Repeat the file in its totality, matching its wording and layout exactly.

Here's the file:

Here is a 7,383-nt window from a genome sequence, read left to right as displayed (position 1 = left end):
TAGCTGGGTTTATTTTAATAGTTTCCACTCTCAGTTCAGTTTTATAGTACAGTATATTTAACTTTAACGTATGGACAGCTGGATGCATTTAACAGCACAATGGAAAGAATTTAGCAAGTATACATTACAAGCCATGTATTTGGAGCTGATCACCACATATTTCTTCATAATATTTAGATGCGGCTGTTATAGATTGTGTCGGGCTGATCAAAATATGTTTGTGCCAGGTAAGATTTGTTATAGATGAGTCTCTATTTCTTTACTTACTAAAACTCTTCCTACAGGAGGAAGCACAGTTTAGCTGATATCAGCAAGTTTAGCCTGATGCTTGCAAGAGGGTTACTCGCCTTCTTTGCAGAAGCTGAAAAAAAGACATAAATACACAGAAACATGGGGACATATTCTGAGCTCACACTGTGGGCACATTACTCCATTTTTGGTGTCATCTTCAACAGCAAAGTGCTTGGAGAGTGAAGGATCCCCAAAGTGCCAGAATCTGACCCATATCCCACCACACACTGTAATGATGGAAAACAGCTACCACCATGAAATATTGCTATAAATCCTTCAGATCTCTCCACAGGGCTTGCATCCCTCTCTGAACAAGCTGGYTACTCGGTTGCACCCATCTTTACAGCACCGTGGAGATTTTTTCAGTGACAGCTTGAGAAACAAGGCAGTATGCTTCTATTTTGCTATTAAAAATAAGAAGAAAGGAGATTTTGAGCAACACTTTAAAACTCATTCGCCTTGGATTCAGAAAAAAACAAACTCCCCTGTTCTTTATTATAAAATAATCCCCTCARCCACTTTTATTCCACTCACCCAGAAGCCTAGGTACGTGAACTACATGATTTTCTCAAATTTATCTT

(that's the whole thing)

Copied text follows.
Here is a 7,383-nt window from a genome sequence, read left to right as displayed (position 1 = left end):
TAGCTGGGTTTATTTTAATAGTTTCCACTCTCAGTTCAGTTTTATAGTACAGTATATTTAACTTTAACGTATGGACAGCTGGATGCATTTAACAGCACAATGGAAAGAATTTAGCAAGTATACATTACAAGCCATGTATTTGGAGCTGATCACCACATATTTCTTCATAATATTTAGATGCGGCTGTTATAGATTGTGTCGGGCTGATCAAAATATGTTTGTGCCAGGTAAGATTTGTTATAGATGAGTCTCTATTTCTTTACTTACTAAAACTCTTCCTACAGGAGGAAGCACAGTTTAGCTGATATCAGCAAGTTTAGCCTGATGCTTGCAAGAGGGTTACTCGCCTTCTTTGCAGAAGCTGAAAAAAAGACATAAATACACAGAAACATGGGGACATATTCTGAGCTCACACTGTGGGCACATTACTCCATTTTTGGTGTCATCTTCAACAGCAAAGTGCTTGGAGAGTGAAGGATCCCCAAAGTGCCAGAATCTGACCCATATCCCACCACACACTGTAATGATGGAAAACAGCTACCACCATGAAATATTGCTATAAATCCTTCAGATCTCTCCACAGGGCTTGCATCCCTCTCTGAACAAGCTGGYTACTCGGTTGCACCCATCTTTACAGCACCGTGGAGATTTTTTCAGTGACAGCTTGAGAAACAAGGCAGTATGCTTCTATTTTGCTATTAAAAATAAGAAGAAAGGAGATTTTGAGCAACACTTTAAAACTCATTCGCCTTGGATTCAGAAAAAAACAAACTCCCCTGTTCTTTATTATAAAATAATCCCCTCARCCACTTTTATTCCACTCACCCAGAAGCCTAGGTACGTGAACTACATGATTTTCTCAAATTTATCTT